It is a response to the problem of magistrates' court trials being repeatedly adjourned or being too concerned with debating irrelevant evidence - often for minor offences.
Defence lawyer Stephen Nunn believes the new system is hitting the prosecution as hard as it is hitting the defence:
He said: "I can't imagine in reality they like it one little bit because they lose cases because of silly time scales, and inflexibility, and criminal procedure rules.
"So undoubtedly there will be some defendants who ought not to walk free, but do, as well as defendants who should walk free, and don't."
The 5 live Investigates programme contacted defence lawyers across England who all said they had examples where their clients were expected to enter a plea without knowing the exact evidence against them.
In some instances, the evidence eventually cleared defendants of the charges facing them.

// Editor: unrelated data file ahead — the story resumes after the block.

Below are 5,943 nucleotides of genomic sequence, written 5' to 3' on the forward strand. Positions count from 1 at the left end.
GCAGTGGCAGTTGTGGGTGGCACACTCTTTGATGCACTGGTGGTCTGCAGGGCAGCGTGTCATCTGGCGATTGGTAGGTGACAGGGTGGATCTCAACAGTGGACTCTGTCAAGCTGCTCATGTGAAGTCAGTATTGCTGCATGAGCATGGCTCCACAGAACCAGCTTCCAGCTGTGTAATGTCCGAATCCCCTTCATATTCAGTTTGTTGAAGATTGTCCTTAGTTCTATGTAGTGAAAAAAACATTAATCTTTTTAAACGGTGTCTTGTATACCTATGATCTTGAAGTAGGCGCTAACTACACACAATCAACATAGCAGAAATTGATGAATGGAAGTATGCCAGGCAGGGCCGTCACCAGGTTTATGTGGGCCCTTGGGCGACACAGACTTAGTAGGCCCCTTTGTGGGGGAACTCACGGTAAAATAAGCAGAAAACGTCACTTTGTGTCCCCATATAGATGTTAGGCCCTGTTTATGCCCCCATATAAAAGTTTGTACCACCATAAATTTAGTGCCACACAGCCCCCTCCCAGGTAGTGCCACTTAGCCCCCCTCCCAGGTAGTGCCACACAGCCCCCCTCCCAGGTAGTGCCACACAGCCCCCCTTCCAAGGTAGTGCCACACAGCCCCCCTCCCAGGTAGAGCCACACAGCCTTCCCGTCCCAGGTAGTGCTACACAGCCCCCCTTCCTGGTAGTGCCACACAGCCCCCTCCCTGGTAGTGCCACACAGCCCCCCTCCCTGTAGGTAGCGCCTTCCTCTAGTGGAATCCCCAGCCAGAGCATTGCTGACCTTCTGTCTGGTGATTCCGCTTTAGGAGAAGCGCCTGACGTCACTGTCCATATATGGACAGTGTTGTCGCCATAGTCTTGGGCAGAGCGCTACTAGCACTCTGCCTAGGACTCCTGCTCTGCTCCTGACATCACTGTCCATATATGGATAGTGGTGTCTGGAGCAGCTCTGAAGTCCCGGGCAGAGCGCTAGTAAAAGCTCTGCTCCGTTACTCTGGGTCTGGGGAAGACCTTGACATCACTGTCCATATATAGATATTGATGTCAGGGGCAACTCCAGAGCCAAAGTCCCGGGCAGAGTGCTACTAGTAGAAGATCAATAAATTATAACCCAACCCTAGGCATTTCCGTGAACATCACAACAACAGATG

Justice delayed is effectively justice denied, and we've got to remember there's a victim in all of this?
Richard MonkhouseThe Magistrates' Association
Lawyers say the CPS is choosing to drop charges, or pursue more minor charges, because it speeds up the time it takes to prepare a prosecution file.
The Crown Prosecution Service did not comment on the claims.
The main aim of the Stop Delaying Justice initiative is to ensure trials are completed within six weeks. Defendants get just two hearings, one to hear the evidence and to make a plea, the other to hear the trial.
Deputy chairman of the Magistrates' Association Richard Monkhouse said that while a six-week, two-hearing limit is the ultimate aim, courts should still be adjourning to allow the accused to see the evidence if there was genuine need.
Mr Monkhouse told the BBC he hoped adjournments would be rare:
"Justice delayed is effectively justice denied, and we've got to remember there's a victim in all of this.
"The victim wants to see that the courts are running efficiently and effectively and that's what we're trying to do."